Do you have family members who are reluctant to try your food storage experiments? Are you worried about having tons of food in your basement that no one will eat? Try out these 7 tricks for getting your family to eat food storage … and like it!
1. Cook your regular family meals
Don’t crack open a food storage cookbook and make something totally foreign for your family. Take your regular recipes and try substituting out one or two items with “food storage” items. Chances are no one will even know the difference. Click here to check out some ideas for substitutions using some of our favorite recipes from a food blog we love.
2. Make a dessert!
Jodi’s dad (and Julie’s father-in-law) swears that he can taste whole wheat in everything and then promptly refuses to eat it and says it’s gross. Well we played a big trick on him last Thanksgiving in our “Great Cake Debate” experiment. We took one of our family favorite pumpkin cake recipes and made two versions of it (one with whole wheat and one with all-purpose flour). Read the post to see the results 🙂
3. Don’t be afraid to bake
One of the BEST ways to use up the hundreds of pounds of wheat in your storage is to start baking homemade goods. This is not something you have to do every day, or every week even. But if you find yourself with a free couple of hours some day, try making a batch of homemade bread. I don’t know ANYONE who doesn’t like fresh warm homemade bread out of the oven, even if it IS made of whole wheat. This Honey Whole Wheat Bread recipe is great to start with since it uses half white and half wheat flour (see tip #4 below). If bread is too intimidating, or you don’t have a wheat grinder yet, try cooking up some blender wheat pancakes or homemade corn bread.
4. Mix half and half
If you cook using all-purpose flour, you can always swap half of the flour (or 1/4 if you are really nervous) with fresh ground whole wheat flour. If you use hard white wheat you will get even less of that “wheaty” flavor. By mixing it half and half you lessen the chances that your recipe will fail, and also lessen the chances that your family will notice!
5. Get the right tools to help you
Julie had a bean problem for a long time. She (and her family) hated beans and it was mostly because she could never get them to turn out right. Jodi had a similar problem with rice so she was always using minute rice instead of the bulk rice from her food storage. Both of us solved our cooking dilemmas by buying (and overcoming our fear of using) an electric pressure cooker. Check out Julie’s bean tricks for perfect beans and how Jodi now uses rice as part of her food storage diet.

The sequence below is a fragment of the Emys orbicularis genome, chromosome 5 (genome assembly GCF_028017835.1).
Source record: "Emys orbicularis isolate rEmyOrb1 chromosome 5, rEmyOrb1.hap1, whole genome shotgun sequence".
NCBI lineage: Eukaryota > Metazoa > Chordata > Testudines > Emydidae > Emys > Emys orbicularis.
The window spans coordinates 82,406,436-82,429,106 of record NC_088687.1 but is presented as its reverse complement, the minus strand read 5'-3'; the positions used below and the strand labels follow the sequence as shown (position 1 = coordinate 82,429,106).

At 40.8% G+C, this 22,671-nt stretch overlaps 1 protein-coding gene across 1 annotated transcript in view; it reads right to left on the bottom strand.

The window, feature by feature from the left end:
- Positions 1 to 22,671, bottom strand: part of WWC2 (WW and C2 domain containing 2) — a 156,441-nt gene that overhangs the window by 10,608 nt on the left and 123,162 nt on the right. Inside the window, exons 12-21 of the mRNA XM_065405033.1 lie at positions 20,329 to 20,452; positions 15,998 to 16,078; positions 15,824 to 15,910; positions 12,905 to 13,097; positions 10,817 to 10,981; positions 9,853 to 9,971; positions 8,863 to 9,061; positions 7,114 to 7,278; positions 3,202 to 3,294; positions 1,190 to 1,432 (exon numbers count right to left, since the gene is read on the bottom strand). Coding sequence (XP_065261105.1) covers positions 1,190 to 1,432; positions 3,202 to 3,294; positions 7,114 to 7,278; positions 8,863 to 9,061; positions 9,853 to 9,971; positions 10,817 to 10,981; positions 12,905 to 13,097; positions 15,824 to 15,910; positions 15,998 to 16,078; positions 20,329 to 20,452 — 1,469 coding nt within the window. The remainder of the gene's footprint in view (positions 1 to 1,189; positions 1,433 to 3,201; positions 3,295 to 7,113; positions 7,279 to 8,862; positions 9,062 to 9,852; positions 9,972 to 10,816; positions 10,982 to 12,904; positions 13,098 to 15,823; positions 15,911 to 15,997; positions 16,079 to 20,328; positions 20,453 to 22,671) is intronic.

6. Use vegetables in soups or stews
If you have decided to stock up on freeze dried or dehydrated vegetables as part of your food storage plan it is a good idea to sneak them into some soups or stews first. Once you let out the secret that you used food storage in the meal, you then have a better chance of getting them to try some of the vegetables as a plain side dish at a future meal. (“These are the same carrots I used in that beef stew you loved honey”).
7. Get your family INVOLVED!
Julie’s boys are always helping in the kitchen (her 4 year old son wanted to buy his Grandpa a pressure cooker for Christmas). And Jodi has her kids help with all of her canning projects and love harvesting from her garden. When kids (or spouses) have helped contribute to a meal or to preserving your foods they are much more likely to give it a try. It’s hard to pull the “That looks gross” card when THEY are the ones that cooked it. So get your family to participate, and then watch as they proudly sample (and most likely ENJOY) the fruits of their labors.